Monday, August 4, 2014

The Melbourne International Film Festival, Miss Daisy, Madame Arcati and Dame Angela

Currently I’m spending more time in Melbourne than in Ballarat (generally it's the other way around). We’re in town for the 2014 Melbourne International Film Festival, an event Shane and I eagerly anticipate each year. Our first film screened on the first day of MIFF: Life Itself, an affectionate, moving documentary about the late American film critic Roger Ebert.

Fine as Life Itself was, the movie we saw on Sunday, August 3, will be hard to beat. It screened at the Kino cinema, one of the MIFF venues, although Driving Miss Daisy, a three-hander brilliantly performed by Angela Lansbury, James Earl Jones and Boyd Gaines, wasn’t part of the festival. It was filmed in 2013 at Melbourne’s Comedy Theatre during the sold-out season of the play, which regular visitors to this blog may remember I singled out as one of last year’s personal highlights. It’s marvelous that it’s been so sensitively captured on film; having the chance to experience it all over again was an utter joy.

Outside the Geilgud Theatre, London on the day we booked our tickets for Blithe Spirit.
Photograph by Barbara Britton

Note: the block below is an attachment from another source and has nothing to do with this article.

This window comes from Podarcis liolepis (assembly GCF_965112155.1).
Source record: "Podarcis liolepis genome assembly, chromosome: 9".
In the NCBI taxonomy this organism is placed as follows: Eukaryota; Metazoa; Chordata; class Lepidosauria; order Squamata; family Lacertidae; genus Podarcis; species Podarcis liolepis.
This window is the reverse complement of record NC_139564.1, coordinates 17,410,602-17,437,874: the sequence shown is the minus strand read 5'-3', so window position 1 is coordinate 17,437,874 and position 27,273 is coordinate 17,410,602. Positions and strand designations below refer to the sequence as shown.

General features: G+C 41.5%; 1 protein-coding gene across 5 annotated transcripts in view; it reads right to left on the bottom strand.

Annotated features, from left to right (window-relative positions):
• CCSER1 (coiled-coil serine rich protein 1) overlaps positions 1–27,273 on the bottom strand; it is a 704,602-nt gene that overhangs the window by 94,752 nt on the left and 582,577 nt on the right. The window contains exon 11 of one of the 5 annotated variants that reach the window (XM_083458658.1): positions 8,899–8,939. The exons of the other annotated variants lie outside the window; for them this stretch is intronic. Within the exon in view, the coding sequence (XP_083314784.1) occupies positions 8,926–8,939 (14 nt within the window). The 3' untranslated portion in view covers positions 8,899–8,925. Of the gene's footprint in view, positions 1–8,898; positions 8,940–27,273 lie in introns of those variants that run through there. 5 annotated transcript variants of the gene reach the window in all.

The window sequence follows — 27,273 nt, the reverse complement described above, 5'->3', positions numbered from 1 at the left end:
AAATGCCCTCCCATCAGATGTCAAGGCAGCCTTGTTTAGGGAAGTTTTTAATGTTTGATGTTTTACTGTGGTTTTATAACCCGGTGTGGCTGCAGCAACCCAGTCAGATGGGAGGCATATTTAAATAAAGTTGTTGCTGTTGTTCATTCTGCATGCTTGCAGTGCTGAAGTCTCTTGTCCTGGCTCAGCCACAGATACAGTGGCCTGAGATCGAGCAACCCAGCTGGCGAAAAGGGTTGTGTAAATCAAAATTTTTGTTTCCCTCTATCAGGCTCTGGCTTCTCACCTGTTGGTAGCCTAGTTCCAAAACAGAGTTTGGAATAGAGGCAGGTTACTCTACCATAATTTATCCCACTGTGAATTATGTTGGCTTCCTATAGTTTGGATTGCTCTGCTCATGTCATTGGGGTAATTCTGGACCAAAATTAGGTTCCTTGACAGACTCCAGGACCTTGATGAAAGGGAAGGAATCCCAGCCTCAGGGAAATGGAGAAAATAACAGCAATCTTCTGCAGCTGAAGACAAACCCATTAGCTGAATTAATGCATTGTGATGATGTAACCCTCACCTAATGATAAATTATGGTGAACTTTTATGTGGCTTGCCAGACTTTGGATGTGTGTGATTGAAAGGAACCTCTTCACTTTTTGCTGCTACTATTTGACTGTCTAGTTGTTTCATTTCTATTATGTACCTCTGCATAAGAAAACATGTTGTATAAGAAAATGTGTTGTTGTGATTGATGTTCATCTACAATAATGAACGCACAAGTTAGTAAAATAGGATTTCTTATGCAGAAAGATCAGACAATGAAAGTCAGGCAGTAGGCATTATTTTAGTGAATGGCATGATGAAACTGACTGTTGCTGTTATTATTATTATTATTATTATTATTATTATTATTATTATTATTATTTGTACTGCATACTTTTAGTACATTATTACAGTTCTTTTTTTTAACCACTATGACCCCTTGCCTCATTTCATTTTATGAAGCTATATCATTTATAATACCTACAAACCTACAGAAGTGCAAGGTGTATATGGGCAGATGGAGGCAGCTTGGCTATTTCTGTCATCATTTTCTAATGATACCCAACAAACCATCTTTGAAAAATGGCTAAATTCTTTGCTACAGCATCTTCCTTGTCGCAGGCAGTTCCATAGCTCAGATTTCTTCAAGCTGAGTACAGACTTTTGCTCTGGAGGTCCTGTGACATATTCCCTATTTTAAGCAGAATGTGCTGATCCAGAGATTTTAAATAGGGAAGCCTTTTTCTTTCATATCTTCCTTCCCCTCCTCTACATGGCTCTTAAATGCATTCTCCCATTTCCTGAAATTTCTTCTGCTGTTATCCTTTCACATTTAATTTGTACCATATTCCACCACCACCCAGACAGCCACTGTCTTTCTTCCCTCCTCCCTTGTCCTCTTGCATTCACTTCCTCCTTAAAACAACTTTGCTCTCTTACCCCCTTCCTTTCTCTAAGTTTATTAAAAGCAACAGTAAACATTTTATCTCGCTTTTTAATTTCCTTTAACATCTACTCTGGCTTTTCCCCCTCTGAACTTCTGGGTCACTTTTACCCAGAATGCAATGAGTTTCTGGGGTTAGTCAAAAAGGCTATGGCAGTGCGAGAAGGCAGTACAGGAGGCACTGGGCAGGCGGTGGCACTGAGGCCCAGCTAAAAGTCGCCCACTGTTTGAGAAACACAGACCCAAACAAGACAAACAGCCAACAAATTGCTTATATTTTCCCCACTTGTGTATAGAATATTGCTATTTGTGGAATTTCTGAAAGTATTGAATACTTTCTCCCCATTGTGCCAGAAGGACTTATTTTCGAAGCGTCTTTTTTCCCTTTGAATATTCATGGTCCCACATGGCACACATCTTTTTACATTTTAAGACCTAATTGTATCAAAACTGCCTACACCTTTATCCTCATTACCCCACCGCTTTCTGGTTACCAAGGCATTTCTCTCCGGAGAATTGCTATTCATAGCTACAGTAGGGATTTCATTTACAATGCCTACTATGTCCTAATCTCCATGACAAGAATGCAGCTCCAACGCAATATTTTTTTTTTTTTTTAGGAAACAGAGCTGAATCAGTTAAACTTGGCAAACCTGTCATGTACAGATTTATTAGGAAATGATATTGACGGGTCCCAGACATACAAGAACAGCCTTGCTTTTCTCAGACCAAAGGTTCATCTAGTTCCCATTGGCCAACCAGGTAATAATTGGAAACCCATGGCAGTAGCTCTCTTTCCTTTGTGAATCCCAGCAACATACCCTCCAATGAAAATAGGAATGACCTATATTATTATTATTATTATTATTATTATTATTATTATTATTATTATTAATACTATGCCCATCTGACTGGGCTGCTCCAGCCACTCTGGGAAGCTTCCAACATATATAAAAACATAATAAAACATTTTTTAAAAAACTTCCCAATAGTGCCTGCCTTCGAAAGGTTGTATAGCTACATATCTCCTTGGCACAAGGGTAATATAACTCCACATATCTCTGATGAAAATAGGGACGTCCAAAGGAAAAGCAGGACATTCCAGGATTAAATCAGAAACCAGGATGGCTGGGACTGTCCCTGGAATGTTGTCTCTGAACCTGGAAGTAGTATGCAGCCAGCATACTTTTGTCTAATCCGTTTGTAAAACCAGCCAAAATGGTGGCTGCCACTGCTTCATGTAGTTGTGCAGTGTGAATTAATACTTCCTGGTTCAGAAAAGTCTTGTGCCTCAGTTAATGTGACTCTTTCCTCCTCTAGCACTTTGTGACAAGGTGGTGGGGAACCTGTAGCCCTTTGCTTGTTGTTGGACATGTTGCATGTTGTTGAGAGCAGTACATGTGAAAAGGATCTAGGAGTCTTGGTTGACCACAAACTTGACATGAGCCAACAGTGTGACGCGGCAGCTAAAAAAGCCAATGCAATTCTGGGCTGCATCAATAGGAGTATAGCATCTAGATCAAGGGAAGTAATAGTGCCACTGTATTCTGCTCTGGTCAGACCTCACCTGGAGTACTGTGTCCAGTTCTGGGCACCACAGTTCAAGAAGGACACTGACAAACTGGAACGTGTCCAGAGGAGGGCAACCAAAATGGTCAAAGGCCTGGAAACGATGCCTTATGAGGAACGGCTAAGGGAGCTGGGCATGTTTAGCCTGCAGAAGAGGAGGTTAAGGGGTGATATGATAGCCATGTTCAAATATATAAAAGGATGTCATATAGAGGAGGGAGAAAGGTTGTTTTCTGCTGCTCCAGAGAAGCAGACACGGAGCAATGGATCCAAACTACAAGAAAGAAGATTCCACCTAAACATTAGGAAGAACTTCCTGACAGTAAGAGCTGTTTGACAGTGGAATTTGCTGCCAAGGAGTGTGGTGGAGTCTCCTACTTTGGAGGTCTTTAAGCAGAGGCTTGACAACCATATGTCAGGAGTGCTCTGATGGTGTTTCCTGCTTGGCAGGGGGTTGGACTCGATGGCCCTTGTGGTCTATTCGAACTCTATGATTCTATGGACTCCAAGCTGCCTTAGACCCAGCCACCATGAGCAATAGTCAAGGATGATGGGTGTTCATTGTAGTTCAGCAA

I mentioned above that the film will be hard to top, but in fact immediately afterwards it was at least equaled by a riveting, in-depth interview with Angela Lansbury conducted recently at London’s British Film Institute directly after the screening there of Driving Miss Daisy. (Miss Lansbury was in London appearing as Madame Arcati in a scintillating new production of Noel Coward’s Blithe Spirit, which we saw back in April, and for which she received some of the best notices of her career). The interview is a must for lovers of theatre, film and, of course, the incomparable Miss Lansbury. Having said that, counting Shane and I, there were only eight people in the audience. Perhaps it was a mistake to screen it at the same time as MIFF. The Kino also ran Driving Miss Daisy on Saturday, August 2. I hope that at least on that day it got the audience it deserved.